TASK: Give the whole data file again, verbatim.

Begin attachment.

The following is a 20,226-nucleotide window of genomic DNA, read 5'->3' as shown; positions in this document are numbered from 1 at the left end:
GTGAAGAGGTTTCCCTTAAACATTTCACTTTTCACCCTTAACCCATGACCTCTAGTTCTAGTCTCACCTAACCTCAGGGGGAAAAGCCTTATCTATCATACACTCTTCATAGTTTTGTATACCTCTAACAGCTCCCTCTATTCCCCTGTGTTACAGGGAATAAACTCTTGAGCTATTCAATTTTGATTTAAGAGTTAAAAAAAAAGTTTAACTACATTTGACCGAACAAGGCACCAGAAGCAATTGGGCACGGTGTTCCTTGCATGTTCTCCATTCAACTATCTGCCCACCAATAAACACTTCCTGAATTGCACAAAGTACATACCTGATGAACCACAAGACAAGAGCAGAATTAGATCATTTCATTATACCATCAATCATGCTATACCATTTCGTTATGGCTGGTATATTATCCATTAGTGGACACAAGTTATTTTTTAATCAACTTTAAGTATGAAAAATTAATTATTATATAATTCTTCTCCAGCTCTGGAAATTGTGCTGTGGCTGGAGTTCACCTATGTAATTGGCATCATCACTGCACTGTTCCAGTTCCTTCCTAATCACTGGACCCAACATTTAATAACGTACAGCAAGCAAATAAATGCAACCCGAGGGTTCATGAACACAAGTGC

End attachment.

The following is a 20,226-nucleotide window of genomic DNA, read 5'->3' as shown; positions in this document are numbered from 1 at the left end:
GTGAAGAGGTTTCCCTTAAACATTTCACTTTTCACCCTTAACCCATGACCTCTAGTTCTAGTCTCACCTAACCTCAGGGGGAAAAGCCTTATCTATCATACACTCTTCATAGTTTTGTATACCTCTAACAGCTCCCTCTATTCCCCTGTGTTACAGGGAATAAACTCTTGAGCTATTCAATTTTGATTTAAGAGTTAAAAAAAAAGTTTAACTACATTTGACCGAACAAGGCACCAGAAGCAATTGGGCACGGTGTTCCTTGCATGTTCTCCATTCAACTATCTGCCCACCAATAAACACTTCCTGAATTGCACAAAGTACATACCTGATGAACCACAAGACAAGAGCAGAATTAGATCATTTCATTATACCATCAATCATGCTATACCATTTCGTTATGGCTGGTATATTATCCATTAGTGGACACAAGTTATTTTTTAATCAACTTTAAGTATGAAAAATTAATTATTATATAATTCTTCTCCAGCTCTGGAAATTGTGCTGTGGCTGGAGTTCACCTATGTAATTGGCATCATCACTGCACTGTTCCAGTTCCTTCCTAATCACTGGACCCAACATTTAATAACGTACAGCAAGCAAATAAATGCAACCCGAGGGTTCATGAACACAAGTGC